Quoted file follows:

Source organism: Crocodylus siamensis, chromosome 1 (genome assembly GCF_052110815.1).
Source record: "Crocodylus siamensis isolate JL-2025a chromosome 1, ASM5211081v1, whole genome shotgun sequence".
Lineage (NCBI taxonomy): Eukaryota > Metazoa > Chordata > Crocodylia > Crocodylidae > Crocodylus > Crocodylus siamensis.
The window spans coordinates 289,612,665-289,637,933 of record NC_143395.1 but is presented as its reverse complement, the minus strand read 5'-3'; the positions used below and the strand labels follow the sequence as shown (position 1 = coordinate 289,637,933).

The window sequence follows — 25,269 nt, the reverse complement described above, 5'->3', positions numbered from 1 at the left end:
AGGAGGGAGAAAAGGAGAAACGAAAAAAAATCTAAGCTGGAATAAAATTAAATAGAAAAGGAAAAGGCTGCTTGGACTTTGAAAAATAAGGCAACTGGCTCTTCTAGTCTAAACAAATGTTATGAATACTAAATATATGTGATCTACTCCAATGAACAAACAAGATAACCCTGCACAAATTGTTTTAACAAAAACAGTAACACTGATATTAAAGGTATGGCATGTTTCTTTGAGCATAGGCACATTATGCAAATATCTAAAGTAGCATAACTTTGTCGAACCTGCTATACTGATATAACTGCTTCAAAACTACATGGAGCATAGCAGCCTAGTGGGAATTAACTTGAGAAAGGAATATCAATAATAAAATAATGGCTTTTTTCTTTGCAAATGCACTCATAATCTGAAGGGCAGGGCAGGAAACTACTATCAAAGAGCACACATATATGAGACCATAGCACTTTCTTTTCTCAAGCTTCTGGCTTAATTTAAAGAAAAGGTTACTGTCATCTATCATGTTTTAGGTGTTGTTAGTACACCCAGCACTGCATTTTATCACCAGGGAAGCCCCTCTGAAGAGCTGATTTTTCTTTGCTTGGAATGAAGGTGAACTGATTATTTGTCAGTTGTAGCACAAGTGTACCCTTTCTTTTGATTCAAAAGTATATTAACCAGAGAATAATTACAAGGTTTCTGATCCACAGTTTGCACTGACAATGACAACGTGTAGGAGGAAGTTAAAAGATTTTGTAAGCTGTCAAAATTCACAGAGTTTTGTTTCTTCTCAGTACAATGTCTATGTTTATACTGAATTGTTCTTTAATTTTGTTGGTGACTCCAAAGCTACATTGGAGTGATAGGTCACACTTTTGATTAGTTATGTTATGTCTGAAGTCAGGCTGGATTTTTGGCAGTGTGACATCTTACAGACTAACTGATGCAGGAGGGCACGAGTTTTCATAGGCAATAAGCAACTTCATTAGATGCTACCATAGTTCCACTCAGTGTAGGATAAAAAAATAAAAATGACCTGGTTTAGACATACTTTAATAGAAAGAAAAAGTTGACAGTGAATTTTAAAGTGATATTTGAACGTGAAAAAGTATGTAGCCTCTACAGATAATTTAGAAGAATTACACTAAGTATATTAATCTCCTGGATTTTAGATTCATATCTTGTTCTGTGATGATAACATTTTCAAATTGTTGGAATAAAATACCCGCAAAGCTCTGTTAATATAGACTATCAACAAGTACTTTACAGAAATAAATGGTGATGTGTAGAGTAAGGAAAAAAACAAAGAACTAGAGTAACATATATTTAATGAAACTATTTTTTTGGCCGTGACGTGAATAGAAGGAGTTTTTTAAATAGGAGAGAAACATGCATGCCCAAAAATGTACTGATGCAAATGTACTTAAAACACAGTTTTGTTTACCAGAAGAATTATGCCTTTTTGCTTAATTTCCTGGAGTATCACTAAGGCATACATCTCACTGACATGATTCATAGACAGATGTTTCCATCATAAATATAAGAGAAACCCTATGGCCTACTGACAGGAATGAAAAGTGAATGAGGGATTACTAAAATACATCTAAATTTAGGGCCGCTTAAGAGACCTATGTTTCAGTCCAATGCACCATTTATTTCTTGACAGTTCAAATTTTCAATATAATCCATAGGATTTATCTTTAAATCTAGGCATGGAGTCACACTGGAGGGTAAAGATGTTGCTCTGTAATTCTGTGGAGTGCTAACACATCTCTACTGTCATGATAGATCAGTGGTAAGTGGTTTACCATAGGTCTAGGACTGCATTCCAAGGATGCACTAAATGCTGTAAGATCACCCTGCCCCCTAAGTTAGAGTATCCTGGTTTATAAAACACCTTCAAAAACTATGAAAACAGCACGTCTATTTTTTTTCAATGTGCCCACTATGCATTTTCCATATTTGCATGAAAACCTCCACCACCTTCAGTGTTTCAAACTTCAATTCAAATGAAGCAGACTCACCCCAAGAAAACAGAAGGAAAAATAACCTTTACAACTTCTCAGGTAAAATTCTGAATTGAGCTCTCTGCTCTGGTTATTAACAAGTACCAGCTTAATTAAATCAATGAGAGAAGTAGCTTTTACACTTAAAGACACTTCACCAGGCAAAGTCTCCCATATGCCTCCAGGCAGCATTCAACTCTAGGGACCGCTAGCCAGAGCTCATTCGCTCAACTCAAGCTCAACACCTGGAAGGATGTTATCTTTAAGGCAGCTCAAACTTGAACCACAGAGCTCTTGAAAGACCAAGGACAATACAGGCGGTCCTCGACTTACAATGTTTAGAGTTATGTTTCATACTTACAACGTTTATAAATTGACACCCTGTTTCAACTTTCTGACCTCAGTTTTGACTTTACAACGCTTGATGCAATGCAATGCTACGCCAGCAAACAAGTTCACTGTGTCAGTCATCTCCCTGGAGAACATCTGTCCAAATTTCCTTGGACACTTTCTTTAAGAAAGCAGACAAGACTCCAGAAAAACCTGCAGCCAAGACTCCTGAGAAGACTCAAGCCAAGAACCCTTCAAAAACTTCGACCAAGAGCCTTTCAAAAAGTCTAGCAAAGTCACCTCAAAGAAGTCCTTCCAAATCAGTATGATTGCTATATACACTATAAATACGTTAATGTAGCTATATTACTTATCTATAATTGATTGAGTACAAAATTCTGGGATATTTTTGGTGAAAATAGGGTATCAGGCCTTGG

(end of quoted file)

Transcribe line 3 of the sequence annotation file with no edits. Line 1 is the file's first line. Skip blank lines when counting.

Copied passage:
Lineage (NCBI taxonomy): Eukaryota > Metazoa > Chordata > Crocodylia > Crocodylidae > Crocodylus > Crocodylus siamensis.